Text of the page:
1 9 7 9 – 1 9 9 4 (UK)
142 x 45 minute episodes
Some boys want to be footballers or disc jockeys and end up as bank clerks or plumbers – but Newton Edward Daniels (as he was christened) made up his mind as a child and never wavered. His choice was influenced by a rainy day and a secondhand book while he was on holiday in a Yorkshire village.
At a loose end, he picked up an old book called How to Entertain at Parties and, flicking through it, came across a series of card tricks “with which to baffle your friends”. He learnt one of the tricks mechanically, and that was it.
“From that moment,” he said, “all I ever wanted to do was become a professional magician. Unfortunately, there weren’t that many openings for an eleven-year-old professional magician at that time”.
He left school at 16 and went into local government, spending all his spare time entertaining at children’s parties and private functions.
After two years of National Service in Hong Kong, he returned to local government and even reached the exalted rank of internal auditor.
But evening work entertaining with his brother – with an act called Billy Hygate – and, later, in a double act with the wife he had just married (they called themselves ‘The Eldanis’, an anagram of Daniels), made him give up local government and open his own grocery shop.
“I soon found the two jobs were killing me. I was up at six in the morning to organise my deliveries, worked all day, and then went out on gigs at night, sometimes not getting to bed till the small hours.”
Salvation came in 1969 when he was offered a lucrative 20-week summer season at the Cosy Nook Theatre in Newquay. He sold the shop and became a full-time professional at last at the age of 30. The following year he came into television for the first time through Thames’s Opportunity Knocks!
He later heard from Johnny Hamp of Granada, who offered him his own spot on the Wheeltappers and Shunters show.
And so Paul Daniels became established in television. He returned to the Wheeltappers on several occasions and was featured in two series of the BBC’s For My Next Trick, in the David Nixon Show and BBC 1’s Pebble Mill Showcase.
In 1977 he made three appearances at the London Palladium, one of which – Fall In the Stars, presented before Queen Elizabeth the Queen Mother – was shown on the ITV network. To round off the year, Granada gave him his own special on New Year’s Eve.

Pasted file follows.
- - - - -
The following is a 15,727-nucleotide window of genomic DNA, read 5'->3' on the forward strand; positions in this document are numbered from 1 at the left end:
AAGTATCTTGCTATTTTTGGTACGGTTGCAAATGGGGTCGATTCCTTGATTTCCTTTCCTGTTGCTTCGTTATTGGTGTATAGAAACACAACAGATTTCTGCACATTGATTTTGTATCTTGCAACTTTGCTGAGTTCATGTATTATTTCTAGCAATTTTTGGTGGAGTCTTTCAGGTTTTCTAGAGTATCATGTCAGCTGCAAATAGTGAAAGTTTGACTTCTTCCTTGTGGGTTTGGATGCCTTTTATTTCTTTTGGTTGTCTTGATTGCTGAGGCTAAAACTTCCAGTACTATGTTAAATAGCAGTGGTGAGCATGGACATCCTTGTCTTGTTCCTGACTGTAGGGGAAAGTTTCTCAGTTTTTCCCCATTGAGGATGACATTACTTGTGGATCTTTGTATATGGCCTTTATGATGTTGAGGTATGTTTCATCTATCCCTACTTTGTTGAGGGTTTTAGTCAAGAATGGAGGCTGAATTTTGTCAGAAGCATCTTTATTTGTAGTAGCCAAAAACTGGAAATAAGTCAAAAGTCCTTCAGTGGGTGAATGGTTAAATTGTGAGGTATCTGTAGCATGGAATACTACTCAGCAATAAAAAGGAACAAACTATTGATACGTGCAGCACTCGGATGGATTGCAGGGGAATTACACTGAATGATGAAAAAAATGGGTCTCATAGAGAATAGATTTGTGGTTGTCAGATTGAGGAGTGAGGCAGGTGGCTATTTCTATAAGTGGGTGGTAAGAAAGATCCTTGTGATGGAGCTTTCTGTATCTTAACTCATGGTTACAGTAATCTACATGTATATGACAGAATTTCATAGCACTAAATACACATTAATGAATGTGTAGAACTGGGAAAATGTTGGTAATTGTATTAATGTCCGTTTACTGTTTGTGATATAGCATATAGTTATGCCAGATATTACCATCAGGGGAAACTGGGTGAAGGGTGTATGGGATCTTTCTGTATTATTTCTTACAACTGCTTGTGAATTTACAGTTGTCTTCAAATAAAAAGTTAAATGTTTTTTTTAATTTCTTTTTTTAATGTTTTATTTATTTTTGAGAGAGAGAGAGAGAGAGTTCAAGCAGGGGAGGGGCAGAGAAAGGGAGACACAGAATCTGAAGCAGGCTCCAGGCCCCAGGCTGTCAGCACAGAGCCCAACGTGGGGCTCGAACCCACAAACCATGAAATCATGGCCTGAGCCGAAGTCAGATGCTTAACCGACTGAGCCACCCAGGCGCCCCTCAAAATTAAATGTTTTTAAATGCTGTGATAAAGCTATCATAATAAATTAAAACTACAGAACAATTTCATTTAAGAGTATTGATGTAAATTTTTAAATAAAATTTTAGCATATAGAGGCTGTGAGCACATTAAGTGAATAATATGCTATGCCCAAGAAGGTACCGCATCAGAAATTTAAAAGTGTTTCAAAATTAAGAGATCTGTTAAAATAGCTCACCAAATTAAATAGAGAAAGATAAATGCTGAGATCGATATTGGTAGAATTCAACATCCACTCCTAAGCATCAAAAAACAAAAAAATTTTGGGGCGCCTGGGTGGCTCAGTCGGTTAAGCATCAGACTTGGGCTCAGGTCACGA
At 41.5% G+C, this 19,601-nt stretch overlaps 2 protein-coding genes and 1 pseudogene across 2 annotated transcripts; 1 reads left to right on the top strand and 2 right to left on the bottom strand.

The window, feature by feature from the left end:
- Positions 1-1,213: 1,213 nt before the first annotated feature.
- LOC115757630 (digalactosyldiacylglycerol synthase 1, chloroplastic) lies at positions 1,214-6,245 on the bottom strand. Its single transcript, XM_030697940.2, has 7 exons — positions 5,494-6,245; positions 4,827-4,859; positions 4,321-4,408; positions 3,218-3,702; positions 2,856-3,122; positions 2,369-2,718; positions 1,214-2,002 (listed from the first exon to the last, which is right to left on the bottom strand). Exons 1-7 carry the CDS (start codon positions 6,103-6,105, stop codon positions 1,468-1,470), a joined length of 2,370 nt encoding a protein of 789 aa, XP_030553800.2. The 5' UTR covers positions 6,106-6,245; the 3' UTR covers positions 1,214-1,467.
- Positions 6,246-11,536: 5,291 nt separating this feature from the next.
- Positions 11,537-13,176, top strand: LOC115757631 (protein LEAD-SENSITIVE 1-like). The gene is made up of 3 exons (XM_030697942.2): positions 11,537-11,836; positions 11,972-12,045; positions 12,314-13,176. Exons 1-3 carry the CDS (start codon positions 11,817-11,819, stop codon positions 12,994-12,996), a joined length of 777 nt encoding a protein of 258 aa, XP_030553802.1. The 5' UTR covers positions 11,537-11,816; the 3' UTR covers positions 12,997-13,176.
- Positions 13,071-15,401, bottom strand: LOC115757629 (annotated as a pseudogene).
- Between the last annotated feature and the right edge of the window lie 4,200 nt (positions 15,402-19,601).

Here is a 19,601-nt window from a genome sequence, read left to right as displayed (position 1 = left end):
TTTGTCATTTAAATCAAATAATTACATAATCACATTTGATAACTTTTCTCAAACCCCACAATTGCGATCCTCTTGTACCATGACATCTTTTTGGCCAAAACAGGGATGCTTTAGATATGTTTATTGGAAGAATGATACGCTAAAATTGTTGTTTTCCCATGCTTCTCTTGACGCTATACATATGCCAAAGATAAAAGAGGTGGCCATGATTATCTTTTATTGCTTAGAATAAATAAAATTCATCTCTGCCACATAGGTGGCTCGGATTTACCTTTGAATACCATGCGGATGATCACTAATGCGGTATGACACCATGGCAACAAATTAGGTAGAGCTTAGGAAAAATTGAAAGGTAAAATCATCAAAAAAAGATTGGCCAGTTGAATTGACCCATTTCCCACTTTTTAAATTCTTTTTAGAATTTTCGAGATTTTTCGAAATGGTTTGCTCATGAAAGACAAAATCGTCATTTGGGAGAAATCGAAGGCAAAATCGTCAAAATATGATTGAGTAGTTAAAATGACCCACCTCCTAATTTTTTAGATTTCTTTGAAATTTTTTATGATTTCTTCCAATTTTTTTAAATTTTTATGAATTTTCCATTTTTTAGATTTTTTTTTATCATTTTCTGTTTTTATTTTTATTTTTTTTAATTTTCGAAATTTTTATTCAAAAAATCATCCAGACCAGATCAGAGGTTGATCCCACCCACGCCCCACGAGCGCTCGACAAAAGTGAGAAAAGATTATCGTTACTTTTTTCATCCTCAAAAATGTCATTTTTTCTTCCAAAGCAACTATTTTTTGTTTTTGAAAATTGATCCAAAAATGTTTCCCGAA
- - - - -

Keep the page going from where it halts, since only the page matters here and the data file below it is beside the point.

Because of the nature of his act, Paul Daniels had a particular problem. So much of what he did depended on sleight of hand. on the quickness of the hand deceiving the eye, performing in close-up with the camera apparently following every move would seem an almost impossible task.
“Not really”, explained Paul. “When I’m doing a trick, I can make you or an audience look away at the critical moment. You won’t know you’ve done it, but you will. I control your vision.
“I do the same to the camera. I tell my producer in rehearsal, at this point, you’ll look away’. He doesn’t believe me, but he looks away all the same, and I tell him, ‘I want the camera to look away too’.
“It’s not deception. Nothing is left out or edited out. Just a change of vision.”
A great deal of Paul Daniels’s success came from his particular brand of patter and the catchphrase which became his trademark – “you’ll like this . . . not a lot, but you’ll like it”.
His aim in all his television appearances was to make the viewer like him and like his magic, in that order. He had no difficulty in continually adding to his repertoire of tricks. His bigger illusions (for which his father made the equipment in his workshop) presented a problem – how to make them funny.
Guests over the 15 years included Kenneth Williams, Val Doonican, Jon Pertwee, Danny La Rue, Anita Harris, Vera Lynn, Larry Grayson, Bonnie Langford, Ron Moody, Fenella Fielding, Gorden Kaye, Penelope Keith, Bernie Winters, Eartha Kitt, John Inman, Shari Lewis, Rolf Harris, Henry Cooper, Jackie Stewart, Paul Gascoigne, Stanley Unwin, Des Lynam, Little & Large, and Cirque du Soleil.